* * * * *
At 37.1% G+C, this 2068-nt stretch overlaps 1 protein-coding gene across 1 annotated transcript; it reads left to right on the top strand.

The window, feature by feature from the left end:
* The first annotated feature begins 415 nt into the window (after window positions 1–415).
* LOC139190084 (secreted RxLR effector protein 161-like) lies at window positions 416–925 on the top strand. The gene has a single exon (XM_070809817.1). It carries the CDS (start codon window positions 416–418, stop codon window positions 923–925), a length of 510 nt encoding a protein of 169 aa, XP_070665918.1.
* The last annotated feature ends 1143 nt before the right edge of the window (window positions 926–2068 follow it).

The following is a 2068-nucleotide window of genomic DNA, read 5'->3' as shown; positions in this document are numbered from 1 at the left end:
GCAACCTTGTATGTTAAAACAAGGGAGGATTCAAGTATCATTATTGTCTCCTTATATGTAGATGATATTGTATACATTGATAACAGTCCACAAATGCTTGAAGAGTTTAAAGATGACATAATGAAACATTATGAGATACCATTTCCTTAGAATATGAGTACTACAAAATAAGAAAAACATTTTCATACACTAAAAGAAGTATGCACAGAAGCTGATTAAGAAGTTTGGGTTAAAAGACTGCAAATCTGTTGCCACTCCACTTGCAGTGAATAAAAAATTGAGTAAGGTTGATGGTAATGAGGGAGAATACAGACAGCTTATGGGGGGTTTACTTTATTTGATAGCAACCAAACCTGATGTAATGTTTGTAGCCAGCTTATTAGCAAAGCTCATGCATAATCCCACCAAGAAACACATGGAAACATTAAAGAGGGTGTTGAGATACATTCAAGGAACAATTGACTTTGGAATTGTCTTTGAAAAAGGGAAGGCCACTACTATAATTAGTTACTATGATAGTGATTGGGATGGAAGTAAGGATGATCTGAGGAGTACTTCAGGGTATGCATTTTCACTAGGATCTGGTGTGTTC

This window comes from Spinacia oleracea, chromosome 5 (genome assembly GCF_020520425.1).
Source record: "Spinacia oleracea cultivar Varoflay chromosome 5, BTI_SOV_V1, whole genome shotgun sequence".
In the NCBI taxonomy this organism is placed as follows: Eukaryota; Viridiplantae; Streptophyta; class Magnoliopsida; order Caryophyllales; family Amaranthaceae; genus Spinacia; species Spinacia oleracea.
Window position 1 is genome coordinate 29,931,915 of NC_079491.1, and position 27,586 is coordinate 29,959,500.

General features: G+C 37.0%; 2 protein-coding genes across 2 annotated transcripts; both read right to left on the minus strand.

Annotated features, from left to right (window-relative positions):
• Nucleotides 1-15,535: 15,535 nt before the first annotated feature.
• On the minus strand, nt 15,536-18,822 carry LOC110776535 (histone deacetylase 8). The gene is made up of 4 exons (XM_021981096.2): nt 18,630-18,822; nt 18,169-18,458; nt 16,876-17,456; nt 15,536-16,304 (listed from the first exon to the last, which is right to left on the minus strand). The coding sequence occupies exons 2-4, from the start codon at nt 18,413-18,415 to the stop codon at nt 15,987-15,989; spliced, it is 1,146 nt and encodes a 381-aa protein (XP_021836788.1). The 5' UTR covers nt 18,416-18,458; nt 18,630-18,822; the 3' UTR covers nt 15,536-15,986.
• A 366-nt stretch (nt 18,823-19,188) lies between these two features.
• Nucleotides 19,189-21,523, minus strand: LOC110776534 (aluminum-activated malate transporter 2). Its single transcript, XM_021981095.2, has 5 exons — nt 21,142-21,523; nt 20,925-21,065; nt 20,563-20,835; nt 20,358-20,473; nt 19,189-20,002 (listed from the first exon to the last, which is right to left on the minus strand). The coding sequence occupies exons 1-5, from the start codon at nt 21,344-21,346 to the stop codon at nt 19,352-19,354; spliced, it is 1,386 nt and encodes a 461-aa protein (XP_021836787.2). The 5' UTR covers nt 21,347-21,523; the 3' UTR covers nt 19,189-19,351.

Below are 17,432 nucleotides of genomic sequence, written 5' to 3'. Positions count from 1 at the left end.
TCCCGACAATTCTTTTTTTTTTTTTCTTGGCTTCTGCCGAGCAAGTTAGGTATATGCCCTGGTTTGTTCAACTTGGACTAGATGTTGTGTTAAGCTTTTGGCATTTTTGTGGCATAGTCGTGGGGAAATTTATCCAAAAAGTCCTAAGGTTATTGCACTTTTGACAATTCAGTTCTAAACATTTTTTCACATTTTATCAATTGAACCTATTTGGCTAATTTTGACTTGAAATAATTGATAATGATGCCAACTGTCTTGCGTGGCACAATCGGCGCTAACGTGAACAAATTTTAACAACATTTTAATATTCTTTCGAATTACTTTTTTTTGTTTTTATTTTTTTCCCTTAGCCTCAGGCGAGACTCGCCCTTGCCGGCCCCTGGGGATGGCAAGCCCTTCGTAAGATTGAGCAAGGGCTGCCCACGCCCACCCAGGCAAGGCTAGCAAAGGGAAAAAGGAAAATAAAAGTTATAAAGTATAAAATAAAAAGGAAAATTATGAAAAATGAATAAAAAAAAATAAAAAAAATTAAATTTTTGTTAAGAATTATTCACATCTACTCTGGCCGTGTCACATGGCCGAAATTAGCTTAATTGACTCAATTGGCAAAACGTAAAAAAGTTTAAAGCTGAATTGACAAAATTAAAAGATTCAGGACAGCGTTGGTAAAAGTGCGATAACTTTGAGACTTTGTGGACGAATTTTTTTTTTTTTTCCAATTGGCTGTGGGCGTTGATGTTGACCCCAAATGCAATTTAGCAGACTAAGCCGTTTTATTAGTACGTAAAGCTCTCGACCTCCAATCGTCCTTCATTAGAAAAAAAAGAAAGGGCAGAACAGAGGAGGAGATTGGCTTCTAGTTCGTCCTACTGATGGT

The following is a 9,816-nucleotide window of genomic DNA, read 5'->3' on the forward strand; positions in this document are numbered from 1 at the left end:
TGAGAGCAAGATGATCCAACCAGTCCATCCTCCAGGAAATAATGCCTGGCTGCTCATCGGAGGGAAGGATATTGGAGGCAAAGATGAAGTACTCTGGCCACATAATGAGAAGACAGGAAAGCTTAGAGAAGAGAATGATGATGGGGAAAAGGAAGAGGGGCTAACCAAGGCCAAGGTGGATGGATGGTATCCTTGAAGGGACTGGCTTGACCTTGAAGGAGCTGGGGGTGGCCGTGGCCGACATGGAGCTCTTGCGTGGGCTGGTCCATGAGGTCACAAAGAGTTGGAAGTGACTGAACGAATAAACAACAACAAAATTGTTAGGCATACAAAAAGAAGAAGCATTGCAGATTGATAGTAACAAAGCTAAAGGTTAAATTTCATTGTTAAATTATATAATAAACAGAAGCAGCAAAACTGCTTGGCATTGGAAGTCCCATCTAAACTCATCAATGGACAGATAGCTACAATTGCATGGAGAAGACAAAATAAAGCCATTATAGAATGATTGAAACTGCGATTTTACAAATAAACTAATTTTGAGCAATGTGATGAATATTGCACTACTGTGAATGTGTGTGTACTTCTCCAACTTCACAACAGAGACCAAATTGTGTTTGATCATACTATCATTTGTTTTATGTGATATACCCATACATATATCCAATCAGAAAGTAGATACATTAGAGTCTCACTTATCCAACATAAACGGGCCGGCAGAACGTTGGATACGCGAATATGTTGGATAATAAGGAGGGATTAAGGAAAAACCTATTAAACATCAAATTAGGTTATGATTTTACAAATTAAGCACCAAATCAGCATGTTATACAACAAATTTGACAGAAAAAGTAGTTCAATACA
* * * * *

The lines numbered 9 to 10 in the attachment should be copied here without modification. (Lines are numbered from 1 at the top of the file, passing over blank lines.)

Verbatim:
Source record: "Spinacia oleracea cultivar Varoflay chromosome 5, BTI_SOV_V1, whole genome shotgun sequence".
In the NCBI taxonomy this organism is placed as follows: Eukaryota; Viridiplantae; Streptophyta; class Magnoliopsida; order Caryophyllales; family Amaranthaceae; genus Spinacia; species Spinacia oleracea.